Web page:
Gergis, I see your point. I have known El Faumoy for several years. Someone smart is planning for him.”

Your Holiness, what do you make of his appearance two days before Christmas?”

El Faumoy is out of the cage to strike at the Copts during the Christmas celebration. More than two thousand men, women and children will come tomorrow night to worship.”

Charged silence prevailed.

The Bishop continued. “My son, we must neutralize this threat. But I won’t let my enemy quench the Christmas spirit. His Holiness, Pope Shenuda the Third, is aware of the threats I received. I informed the police, but we should take all measures to protect the worshippers. How much does your brother know about El Faumoy?”

Not much, Bishop. I told him that El Faumoy is a violent criminal.”

Good, tell him nothing more. I’ll call Colonel Muhammed and inform him of El Faumoy’s arrival, but I’m certain he is aware of it. May the blessings of our Lord and his blessed mother Virgin Mary be with you? Give your family my love and tell Magdy I have a lot for him to do in this year’s Mass.”

* * *

El Faumoy and Fatima rode in the green Fiat tooling slowly down the dusty streets of Nag Hammadi. Humza, his skinny and mousy driver, swore at five kids chasing the car like little puppies. The filthy rascals, some barefoot, giggled.

One kid pleaded through the open window. “Any change or candy, please, Basha?”

El Faumoy barked, “Go away, or by Allah, I’ll break your legs.”

The kids ran along, then picked up a few chipped stones and pelted the car.

One stone hit Fatima’s arm, and she screamed. “What are you waiting for? Stop that rascal before he hits me again.”

Any other day, El Faumoy would have raged against any attack on his beloved Fiat. But today he had no time to defend his other woman, the one who didn’t yell back.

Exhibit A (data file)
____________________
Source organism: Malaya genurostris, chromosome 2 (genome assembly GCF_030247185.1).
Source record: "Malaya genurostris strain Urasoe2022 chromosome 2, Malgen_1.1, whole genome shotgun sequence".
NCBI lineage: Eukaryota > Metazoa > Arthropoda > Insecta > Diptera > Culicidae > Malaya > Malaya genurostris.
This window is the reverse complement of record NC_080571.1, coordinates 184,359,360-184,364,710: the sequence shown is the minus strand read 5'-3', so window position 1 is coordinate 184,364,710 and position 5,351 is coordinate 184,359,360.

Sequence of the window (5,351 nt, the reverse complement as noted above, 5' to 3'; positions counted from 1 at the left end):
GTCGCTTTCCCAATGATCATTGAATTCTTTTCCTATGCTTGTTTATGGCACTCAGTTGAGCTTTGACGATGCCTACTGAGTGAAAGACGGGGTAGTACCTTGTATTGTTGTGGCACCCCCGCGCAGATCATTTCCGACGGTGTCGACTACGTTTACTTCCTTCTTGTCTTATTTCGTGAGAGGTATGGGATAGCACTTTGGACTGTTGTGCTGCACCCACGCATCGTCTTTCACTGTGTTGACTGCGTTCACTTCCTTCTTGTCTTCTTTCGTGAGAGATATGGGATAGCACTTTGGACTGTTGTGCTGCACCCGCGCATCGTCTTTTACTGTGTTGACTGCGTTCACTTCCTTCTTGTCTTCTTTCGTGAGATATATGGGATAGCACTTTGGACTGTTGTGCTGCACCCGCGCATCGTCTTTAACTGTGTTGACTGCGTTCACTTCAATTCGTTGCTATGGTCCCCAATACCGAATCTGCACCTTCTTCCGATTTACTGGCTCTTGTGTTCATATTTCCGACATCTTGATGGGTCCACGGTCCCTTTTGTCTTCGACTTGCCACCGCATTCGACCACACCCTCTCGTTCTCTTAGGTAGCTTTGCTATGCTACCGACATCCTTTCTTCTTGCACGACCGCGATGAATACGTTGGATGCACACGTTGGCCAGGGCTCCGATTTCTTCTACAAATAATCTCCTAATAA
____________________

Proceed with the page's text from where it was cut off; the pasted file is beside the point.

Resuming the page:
Swallowing his anger, he shouted to Humza, “Honk the damn horn to scare them away and speed up.” He turned to Fatima. “Relax, they’re just little kids. We need to go home and secure the cargo.”

The street boys clearly recognized a losing battle. They retreated to prey on another car.

A few minutes later, the Fiat reached a run-down house with a rustic wooden door. Fatima almost ran El Faumoy over in her dash for the bathroom. With the help of Humza, El Faumoy carried his cargo inside to the storage room in the back.

Humza opened the wrapping to expose a plastic machine gun casing.

El Faumoy checked the handle, barrel, and nose. Perfect shape, clean and ready to use.

Humza lined up five boxes of ammunition on the table. “Welcome home, Capitan. It’s just like the good old days. How did you manage to get out of prison so soon?”

El Faumoy stretched his arms and cracked his ring- studded fingers. “Allah is great.” He laughed.

You do make things happen for them.” Humza opened another crate.

El Amir and El Basha do their thing with telephones and cash; I do mine with arms and guns. They work in offices behind closed doors; I work in the streets. They kill people with laws; I kill with bullets.” Inwardly it enraged El Faumoy. He was their pawn. All they did was talk and dress fancy. He was the one who got things done.

He tossed Humza a bundle of cash. “Here’s your first installment, one thousand pounds.”

Humza started to count the money, his skinny fingers holding the money against the light as if checking for counterfeits.

El Faumoy shook his head and spat on the floor. There is no honor among thieves. “After the job is done, you’ll get three thousand more. Meet me at Horia Café.” He walked Humza to the door.

El Faumoy’s cell phone rang, and he answered. “Hello?”

It was El Amir. “I need an update.”

On hearing the voice, El Faumoy’s mouth cracked into a wide crocodile grin. “Allah is great, we are ready for jihad.”

El Amir growled. “Allah is great. Proceed as planned.”








Chapter 2


Magdy opened his eyes; the room blazed with sunlight kissing his face. Disoriented for a moment, he looked at the ceiling trying to remember where he was.

Home.

It was his room, his own pillow and blanket. Mama had put on new linen sheets, fresh with lemon scent.

His portrait hung high on the wall, centered in a place of honor. He remembered posing for it as a high school senior. His wide, black eyes, mysterious like a summer night and playful as a dancing reef by the River Nile, reflected anticipation of future greatness. Someday he would design buildings to rival the Pyramids.